Maryland Gov. Larry Hogan Will Issue Executive Order Granting Accohannock Tribe Maryland Indian Status

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Accohannock Indian Tribe Inc oyster fritters truck parked at Marion Station, Md. THE CHESAPEAKE TODAY photo.

Lt. Governor Boyd Rutherford Presents Executive Order Granting Accohannock Tribe Maryland Indian Status
Third Indian Tribe in Maryland to Receive Designation

ANNAPOLIS, MD – Lt. Governor Boyd Rutherford today presented Executive Order 01.01.2017.31, which officially establishes the Accohannock Native American Tribe of Maryland with Maryland Indian Status, to members of the Accohannock Tribal Council and tribal leaders. The Accohannock Tribe is the third in Maryland to receive the designation.

“As some of the first watermen, hunters, and farmers on Maryland’s Eastern Shore, the Accohannock Tribe helped the first settlers in the state learn to survive off of the land,” said Lt. Governor Rutherford. “Today, the Accohannock community continues to serve an important role in our state, and we hope they will continue to thrive in Maryland for years to come.”

The Accohannock Tribe predominantly resides on Maryland’s Eastern Shore, with their Tribal Office located in Marion Station. Among other community-building initiatives, the tribe currently oversees, manages, and maintains Bending Water Park in Somerset County, Maryland, and hosts an annual “Healing of All Nations” pow-wow at the park, which provides educational programs and cultural demonstrations.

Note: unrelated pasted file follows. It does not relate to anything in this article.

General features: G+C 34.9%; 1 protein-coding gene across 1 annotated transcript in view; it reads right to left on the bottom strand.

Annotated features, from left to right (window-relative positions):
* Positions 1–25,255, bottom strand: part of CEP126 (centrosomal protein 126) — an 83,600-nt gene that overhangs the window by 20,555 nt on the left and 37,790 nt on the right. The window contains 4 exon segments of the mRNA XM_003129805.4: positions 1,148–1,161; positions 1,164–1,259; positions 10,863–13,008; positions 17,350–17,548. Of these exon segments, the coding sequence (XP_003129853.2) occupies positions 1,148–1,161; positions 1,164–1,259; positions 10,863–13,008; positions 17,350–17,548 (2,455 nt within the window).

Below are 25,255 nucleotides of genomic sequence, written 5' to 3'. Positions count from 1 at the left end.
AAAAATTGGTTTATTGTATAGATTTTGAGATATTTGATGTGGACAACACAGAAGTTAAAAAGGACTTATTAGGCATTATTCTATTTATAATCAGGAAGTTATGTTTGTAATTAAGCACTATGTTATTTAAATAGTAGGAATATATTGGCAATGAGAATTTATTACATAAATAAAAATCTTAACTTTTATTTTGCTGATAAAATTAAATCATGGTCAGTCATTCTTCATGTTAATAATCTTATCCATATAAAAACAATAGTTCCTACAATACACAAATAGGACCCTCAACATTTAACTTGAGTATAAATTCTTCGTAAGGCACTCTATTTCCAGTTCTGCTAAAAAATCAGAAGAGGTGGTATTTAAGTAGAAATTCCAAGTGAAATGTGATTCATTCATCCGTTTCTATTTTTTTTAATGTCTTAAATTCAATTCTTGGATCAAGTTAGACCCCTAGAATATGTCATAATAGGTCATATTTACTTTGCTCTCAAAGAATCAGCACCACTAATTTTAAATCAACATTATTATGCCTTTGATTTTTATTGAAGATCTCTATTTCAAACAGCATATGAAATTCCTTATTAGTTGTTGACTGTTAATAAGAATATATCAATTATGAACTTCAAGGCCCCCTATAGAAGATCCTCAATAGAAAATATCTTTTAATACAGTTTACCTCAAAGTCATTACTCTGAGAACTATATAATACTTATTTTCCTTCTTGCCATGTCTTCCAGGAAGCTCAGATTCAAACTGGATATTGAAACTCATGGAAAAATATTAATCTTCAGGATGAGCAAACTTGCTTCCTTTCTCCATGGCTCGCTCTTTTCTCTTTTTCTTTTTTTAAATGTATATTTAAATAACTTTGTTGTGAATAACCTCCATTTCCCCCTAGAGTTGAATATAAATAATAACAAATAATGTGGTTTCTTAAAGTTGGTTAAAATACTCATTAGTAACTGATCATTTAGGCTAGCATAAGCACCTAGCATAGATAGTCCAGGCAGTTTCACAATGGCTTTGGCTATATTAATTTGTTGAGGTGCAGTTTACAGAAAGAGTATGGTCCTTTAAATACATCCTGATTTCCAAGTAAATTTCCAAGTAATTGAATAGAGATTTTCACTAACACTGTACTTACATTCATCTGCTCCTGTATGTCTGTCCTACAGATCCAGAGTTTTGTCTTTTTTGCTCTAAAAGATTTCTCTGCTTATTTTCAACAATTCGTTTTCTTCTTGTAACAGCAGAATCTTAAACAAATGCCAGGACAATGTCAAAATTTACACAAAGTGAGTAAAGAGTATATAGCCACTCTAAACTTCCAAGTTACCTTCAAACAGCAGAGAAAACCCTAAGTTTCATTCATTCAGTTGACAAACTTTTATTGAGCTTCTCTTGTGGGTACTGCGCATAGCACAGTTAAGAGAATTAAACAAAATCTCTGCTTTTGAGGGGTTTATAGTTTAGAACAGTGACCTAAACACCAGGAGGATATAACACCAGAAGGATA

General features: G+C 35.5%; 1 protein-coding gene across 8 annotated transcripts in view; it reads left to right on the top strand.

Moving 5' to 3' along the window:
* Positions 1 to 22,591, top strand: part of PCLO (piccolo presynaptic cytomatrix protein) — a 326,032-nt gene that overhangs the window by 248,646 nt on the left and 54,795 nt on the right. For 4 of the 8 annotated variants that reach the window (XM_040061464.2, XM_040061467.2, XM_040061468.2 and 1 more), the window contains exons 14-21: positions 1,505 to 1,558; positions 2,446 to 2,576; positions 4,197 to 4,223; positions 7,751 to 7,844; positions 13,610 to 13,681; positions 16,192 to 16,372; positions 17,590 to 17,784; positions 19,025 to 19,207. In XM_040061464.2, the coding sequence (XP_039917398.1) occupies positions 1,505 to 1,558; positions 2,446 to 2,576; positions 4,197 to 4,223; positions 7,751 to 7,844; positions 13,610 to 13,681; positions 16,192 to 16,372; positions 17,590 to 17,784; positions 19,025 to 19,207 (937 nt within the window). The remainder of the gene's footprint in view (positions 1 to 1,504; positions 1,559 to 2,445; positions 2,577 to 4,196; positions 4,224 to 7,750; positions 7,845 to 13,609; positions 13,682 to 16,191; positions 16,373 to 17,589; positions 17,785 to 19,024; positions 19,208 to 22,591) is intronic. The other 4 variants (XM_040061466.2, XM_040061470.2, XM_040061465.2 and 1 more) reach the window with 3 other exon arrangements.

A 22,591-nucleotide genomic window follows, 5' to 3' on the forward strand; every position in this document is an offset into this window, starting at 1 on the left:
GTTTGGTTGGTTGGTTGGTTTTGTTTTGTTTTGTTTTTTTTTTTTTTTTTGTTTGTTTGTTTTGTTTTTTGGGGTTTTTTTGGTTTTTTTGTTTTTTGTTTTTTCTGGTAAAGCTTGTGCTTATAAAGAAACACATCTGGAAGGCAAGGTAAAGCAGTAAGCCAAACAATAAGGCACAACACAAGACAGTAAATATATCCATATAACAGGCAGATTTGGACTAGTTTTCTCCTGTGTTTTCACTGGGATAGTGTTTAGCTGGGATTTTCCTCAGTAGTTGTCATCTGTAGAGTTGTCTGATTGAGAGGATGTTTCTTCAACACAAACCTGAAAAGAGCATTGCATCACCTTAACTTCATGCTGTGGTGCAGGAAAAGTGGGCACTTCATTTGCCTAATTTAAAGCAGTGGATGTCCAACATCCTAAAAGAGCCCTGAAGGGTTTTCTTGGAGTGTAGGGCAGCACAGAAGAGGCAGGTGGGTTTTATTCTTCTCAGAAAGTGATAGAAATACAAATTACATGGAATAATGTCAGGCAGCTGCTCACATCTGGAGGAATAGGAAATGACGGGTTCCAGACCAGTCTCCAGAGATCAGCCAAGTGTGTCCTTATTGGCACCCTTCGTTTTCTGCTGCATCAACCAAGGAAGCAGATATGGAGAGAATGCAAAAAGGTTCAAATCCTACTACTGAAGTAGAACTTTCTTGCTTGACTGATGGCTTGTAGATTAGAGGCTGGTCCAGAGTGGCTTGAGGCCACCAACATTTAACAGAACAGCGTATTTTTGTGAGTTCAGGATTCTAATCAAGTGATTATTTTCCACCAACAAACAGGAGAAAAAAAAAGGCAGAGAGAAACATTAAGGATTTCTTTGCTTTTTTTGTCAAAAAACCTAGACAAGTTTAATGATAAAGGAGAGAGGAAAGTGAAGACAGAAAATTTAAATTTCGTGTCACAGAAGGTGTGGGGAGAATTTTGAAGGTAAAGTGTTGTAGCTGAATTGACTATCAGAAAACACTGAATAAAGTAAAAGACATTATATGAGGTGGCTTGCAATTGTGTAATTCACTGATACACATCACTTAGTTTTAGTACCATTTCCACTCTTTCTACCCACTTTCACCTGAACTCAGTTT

“It was important for the Accohannock Indians not to become a lost and forgotten people,” said Mike Hinman, Tribal Chairman of the Accohannock tribe. “Today we can say with more meaning than ever, we are still here, where we have always been, and where we will go into the future until the creator tells us we are no more.”

Maryland Indian Status is granted by Executive Order by the Governor of Maryland following a rigorous petition process is overseen by the Maryland Commission on Indian Affairs. Tribes granted Maryland Indian Status qualify for certain federal, state, and non-profit assistance to provide resources to tribal members and to be used towards cultural education. Maryland Indian Status has also been granted to the Piscataway-Canoy Tribe and the Piscataway Indian Nation.

The executive order will be effective in 30 days, following review by the Administrative, Executive, and Legislative Review Committee of the General Assembly (AELR). 

Freight of fresh vegetables grown by DelMarVa farmers depended on the trains that operated on the lines that led from Cape Charles and Crisfield to Salisbury, Wilmington and points north. This building was likely a freight office in Marion Station. THE CHESAPEAKE TODAY photo


Hidden in Plain Sight

The Accohannock Indian Tribe is one of the oldest historical tribes in Maryland. The Tribal Office is located in Marion, a small town just north of Crisfield. The Accohannocks originally inhabited the territory they called Accomack which, after colonization, became the Eastern Shore of Old Virginia and is presently the Eastern Shore of Maryland and Virginia. The territory included the Chesapeake Bay home villages on the Annemessex River at present-day Crisfield, villages on Accohannock Creek in Virginia, and on the islands in the Chesapeake Bay. The Accohannock Indian Tribe was an Algonquian-speaking sub-tribe of the Powhatan nation. The bands of the Accohannock were part of the Accomac Confederation. They were the first watermen, hunters, farmers, and trappers along Chesapeake Bay waters and wetlands. They harvested food from the Chesapeake Bay and its many tributaries. They grew squash, maize (corn), and other Native American foods. The Accohannocks were also great hunters of waterfowl, deer, rabbit, squirrels, raccoons, bear and elk.